Under earth's crust heat is continually produced, mostly from the decay of naturally radioactive materials. The amount of heat within 10,000 meters of earth’s surface contains 50,000 times more energy than all the oil and natural gas resources in the world. This heat energy is known as geothermal energy.
Geothermal energy can be used in many ways, from large and complex power stations to small and relatively simple pumping systems.
In modern direct-use geothermal systems, a well is drilled into a geothermal reservoir to provide a steady stream of hot water. The water is brought up through the well, and a mechanical system—piping, a heat exchanger, and controls—delivers the heat directly for its intended use. A disposal system then either injects the cooled water underground or disposes of it on the surface.
Typical applications of geothermal technology include; electricity generation, supply of hot water and heat for use in buildings, agriculture, and industrial processes.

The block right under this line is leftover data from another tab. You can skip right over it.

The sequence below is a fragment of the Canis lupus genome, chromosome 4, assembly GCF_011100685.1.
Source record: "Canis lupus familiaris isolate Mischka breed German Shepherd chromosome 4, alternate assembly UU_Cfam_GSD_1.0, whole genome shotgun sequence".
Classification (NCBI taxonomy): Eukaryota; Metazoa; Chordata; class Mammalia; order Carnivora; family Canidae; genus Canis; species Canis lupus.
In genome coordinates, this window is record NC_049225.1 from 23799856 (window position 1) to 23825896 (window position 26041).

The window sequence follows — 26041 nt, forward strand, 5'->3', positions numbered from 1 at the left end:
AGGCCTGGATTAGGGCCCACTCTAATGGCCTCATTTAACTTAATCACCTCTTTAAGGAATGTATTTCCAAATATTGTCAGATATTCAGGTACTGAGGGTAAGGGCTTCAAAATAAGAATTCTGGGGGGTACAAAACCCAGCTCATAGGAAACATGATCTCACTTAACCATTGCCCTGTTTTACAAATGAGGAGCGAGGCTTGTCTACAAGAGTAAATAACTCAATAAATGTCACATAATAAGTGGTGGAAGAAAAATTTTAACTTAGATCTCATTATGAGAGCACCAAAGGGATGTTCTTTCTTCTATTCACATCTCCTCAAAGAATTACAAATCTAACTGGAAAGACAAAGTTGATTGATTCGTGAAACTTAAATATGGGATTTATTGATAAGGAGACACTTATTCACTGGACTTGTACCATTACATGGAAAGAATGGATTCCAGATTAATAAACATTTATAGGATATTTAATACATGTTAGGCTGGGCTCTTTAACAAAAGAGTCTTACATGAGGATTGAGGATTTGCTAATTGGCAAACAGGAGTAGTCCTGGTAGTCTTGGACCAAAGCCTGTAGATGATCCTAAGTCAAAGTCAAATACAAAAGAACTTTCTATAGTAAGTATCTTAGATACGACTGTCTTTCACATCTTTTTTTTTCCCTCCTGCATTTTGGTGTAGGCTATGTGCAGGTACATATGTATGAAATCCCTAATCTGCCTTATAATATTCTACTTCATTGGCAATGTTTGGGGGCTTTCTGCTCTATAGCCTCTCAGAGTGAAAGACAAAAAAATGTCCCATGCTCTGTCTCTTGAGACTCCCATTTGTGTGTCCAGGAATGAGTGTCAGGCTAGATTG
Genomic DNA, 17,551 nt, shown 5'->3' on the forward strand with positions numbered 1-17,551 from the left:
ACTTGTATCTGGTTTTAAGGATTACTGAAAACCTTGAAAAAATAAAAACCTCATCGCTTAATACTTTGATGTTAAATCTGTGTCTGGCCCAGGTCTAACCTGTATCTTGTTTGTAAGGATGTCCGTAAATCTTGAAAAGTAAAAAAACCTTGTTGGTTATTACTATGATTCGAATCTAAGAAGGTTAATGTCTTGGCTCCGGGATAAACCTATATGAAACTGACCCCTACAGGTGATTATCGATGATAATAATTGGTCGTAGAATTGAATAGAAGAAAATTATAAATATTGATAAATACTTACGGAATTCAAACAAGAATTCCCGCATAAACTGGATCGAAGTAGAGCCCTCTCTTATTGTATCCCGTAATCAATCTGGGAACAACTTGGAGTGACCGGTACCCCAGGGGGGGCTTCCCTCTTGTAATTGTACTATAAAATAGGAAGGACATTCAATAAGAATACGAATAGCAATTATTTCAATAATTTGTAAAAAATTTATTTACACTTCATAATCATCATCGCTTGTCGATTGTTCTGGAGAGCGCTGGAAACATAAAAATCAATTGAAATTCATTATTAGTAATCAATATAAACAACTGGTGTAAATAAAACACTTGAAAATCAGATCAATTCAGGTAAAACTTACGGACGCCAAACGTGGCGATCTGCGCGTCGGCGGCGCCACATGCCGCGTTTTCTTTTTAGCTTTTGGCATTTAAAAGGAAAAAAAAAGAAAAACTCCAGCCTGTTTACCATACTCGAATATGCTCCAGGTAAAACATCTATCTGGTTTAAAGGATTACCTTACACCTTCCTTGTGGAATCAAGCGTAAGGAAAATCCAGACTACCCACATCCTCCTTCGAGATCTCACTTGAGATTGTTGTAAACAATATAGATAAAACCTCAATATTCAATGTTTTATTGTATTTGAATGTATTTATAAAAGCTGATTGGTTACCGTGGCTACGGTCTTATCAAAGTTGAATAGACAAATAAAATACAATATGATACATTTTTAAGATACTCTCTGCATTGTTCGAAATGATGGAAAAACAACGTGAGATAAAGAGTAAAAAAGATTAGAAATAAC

There are three types of geothermal power plants: dry steam, flash steam, and binary cycle.
- Dry steam power plants draw from underground resources of steam. The steam is piped directly from underground wells to the power plant, where it is directed into a turbine/generator unit.
- Flash steam power plants are the most common. They use geothermal reservoirs of water with temperatures greater than 182°C. This very hot water flows up through wells in the ground under its own pressure. As it flows upward, the pressure decreases and some of the hot water boils into steam. The steam is then separated from the water and used to power a turbine/generator. Any leftover water and condensed steam are injected back into the reservoir, making this a sustainable resource.
- Binary cycle power plants operate on water at lower temperatures of about 107°-182°C. These plants use the heat from the hot water to boil a working fluid, usually an organic compound with a low boiling point. The working fluid is vaporized in a heat exchanger and used to turn a turbine. The water is then injected back into the ground to be reheated. The water and the working fluid are kept separated during the whole process, so there are little or no air emissions.
Small-scale geothermal power plants (under 5 megawatts) have the potential for widespread application in rural areas as distributed energy resources. Distributed energy resources refer to a variety of small, modular power-generating technologies that can be combined to improve the operation of the electricity delivery system.